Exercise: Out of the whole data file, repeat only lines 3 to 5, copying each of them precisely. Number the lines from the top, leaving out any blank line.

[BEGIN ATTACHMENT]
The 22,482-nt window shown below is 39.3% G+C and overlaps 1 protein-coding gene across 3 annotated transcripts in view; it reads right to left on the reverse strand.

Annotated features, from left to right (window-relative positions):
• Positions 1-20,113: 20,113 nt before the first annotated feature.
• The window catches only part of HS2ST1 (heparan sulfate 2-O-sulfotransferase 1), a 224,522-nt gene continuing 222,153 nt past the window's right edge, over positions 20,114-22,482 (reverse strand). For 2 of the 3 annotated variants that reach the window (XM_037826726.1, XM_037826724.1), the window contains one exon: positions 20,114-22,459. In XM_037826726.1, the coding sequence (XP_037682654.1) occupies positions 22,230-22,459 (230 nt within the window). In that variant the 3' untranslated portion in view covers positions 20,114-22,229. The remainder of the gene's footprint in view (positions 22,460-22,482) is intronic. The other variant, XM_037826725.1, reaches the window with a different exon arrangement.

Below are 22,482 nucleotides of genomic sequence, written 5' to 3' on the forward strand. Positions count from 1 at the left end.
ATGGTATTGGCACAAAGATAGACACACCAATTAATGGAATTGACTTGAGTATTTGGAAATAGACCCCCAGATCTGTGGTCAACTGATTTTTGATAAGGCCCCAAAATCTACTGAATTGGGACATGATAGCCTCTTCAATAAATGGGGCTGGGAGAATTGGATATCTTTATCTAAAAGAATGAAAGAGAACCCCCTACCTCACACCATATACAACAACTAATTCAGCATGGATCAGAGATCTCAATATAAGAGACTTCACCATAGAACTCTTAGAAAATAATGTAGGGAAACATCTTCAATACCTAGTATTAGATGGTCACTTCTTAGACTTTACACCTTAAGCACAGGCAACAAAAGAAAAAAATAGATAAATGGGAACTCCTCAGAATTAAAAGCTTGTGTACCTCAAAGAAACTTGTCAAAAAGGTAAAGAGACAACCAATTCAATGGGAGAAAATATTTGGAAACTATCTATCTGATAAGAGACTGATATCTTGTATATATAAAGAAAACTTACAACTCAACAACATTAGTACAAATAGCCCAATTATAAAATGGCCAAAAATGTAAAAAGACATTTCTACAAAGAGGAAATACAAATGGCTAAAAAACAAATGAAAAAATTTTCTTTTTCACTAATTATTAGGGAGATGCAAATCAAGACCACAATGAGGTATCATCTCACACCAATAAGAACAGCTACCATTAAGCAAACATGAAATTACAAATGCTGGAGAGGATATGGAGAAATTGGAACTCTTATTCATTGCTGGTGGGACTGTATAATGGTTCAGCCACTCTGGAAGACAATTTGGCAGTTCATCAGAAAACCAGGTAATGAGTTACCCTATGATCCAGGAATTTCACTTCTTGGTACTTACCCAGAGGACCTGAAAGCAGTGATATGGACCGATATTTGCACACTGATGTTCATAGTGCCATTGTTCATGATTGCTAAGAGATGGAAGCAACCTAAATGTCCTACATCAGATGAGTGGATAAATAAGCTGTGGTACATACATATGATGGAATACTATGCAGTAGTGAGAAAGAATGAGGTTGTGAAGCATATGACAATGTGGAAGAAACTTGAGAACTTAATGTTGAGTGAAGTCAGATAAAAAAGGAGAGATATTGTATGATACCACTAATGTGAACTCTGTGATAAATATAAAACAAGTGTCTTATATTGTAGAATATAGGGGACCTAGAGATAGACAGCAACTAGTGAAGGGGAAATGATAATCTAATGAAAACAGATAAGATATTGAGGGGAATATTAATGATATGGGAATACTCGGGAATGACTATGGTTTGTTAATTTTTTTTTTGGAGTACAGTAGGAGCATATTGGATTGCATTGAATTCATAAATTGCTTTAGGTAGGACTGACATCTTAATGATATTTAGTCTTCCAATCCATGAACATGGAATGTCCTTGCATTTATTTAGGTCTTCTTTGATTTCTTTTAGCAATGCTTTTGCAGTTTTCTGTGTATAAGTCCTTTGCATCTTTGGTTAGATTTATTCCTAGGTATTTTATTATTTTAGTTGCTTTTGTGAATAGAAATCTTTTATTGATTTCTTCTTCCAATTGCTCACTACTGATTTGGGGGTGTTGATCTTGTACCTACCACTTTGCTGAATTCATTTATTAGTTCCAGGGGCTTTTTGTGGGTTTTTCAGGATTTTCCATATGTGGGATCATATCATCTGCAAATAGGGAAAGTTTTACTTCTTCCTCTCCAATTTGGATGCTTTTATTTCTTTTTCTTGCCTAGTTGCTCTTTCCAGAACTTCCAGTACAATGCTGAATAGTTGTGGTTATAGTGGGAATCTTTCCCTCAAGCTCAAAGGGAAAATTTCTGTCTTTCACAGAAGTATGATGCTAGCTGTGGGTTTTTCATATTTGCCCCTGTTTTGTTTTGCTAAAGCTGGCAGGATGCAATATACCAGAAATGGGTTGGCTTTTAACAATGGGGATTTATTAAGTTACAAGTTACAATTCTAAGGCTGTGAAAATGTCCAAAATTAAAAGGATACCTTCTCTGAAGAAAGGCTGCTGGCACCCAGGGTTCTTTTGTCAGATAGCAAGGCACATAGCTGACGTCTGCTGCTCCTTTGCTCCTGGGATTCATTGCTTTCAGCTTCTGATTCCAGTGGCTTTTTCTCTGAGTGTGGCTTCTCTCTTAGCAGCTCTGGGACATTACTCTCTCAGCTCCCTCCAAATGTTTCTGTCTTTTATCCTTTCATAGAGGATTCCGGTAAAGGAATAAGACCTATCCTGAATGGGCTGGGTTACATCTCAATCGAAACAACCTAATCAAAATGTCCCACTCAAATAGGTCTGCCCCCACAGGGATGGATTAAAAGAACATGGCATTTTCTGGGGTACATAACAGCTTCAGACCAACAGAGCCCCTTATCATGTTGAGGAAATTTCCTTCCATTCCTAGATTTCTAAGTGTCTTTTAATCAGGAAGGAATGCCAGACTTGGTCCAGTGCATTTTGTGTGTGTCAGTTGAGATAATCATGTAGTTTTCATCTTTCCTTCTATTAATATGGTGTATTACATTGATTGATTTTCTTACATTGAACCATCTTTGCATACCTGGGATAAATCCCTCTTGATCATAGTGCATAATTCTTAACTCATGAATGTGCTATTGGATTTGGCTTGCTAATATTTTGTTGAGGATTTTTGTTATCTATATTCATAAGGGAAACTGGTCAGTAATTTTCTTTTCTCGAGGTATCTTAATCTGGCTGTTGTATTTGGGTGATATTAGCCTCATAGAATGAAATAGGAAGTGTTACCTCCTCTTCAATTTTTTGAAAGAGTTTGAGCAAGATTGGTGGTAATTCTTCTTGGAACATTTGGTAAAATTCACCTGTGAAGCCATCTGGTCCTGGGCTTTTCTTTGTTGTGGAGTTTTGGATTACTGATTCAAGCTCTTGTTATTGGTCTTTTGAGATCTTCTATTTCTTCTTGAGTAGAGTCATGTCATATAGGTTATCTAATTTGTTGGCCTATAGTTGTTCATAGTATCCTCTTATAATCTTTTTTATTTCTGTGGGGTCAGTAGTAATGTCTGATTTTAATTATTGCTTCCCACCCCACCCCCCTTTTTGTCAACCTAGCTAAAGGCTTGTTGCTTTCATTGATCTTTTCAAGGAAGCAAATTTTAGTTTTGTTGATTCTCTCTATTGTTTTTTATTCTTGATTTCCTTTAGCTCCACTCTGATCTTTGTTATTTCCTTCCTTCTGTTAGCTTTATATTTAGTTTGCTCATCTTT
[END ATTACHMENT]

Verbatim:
• Positions 1-20,113: 20,113 nt before the first annotated feature.
• The window catches only part of HS2ST1 (heparan sulfate 2-O-sulfotransferase 1), a 224,522-nt gene continuing 222,153 nt past the window's right edge, over positions 20,114-22,482 (reverse strand). For 2 of the 3 annotated variants that reach the window (XM_037826726.1, XM_037826724.1), the window contains one exon: positions 20,114-22,459. In XM_037826726.1, the coding sequence (XP_037682654.1) occupies positions 22,230-22,459 (230 nt within the window). In that variant the 3' untranslated portion in view covers positions 20,114-22,229. The remainder of the gene's footprint in view (positions 22,460-22,482) is intronic. The other variant, XM_037826725.1, reaches the window with a different exon arrangement.

Below are 22,482 nucleotides of genomic sequence, written 5' to 3' on the forward strand. Positions count from 1 at the left end.